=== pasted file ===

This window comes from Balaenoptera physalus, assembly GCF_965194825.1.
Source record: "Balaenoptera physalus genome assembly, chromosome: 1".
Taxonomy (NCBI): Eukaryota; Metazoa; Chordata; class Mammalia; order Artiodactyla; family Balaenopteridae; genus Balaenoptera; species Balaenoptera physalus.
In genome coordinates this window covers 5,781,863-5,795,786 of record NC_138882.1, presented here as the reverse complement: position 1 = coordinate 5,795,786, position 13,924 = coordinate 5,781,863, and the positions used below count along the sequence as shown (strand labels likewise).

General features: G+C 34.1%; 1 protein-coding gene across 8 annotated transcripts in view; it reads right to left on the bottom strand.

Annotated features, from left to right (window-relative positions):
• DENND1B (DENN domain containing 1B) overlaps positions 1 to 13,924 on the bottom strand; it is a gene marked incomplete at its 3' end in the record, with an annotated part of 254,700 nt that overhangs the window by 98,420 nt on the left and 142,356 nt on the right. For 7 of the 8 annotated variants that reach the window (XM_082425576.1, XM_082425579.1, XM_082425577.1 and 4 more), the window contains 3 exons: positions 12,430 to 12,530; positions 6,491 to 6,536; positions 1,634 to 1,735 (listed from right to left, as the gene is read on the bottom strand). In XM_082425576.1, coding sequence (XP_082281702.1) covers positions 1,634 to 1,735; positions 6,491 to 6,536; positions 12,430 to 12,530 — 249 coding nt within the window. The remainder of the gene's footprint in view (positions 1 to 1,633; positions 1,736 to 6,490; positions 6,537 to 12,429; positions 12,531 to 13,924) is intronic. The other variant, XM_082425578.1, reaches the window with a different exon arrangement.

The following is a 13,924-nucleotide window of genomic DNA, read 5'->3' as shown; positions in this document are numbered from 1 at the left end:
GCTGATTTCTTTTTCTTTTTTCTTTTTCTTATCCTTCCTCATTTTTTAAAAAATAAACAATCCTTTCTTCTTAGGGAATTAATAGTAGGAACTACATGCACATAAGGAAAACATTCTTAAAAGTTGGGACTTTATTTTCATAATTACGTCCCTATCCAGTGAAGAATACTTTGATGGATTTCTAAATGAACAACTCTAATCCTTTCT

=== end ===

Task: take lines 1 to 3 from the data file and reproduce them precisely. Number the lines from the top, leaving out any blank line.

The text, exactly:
This window comes from Balaenoptera physalus, assembly GCF_965194825.1.
Source record: "Balaenoptera physalus genome assembly, chromosome: 1".
Taxonomy (NCBI): Eukaryota; Metazoa; Chordata; class Mammalia; order Artiodactyla; family Balaenopteridae; genus Balaenoptera; species Balaenoptera physalus.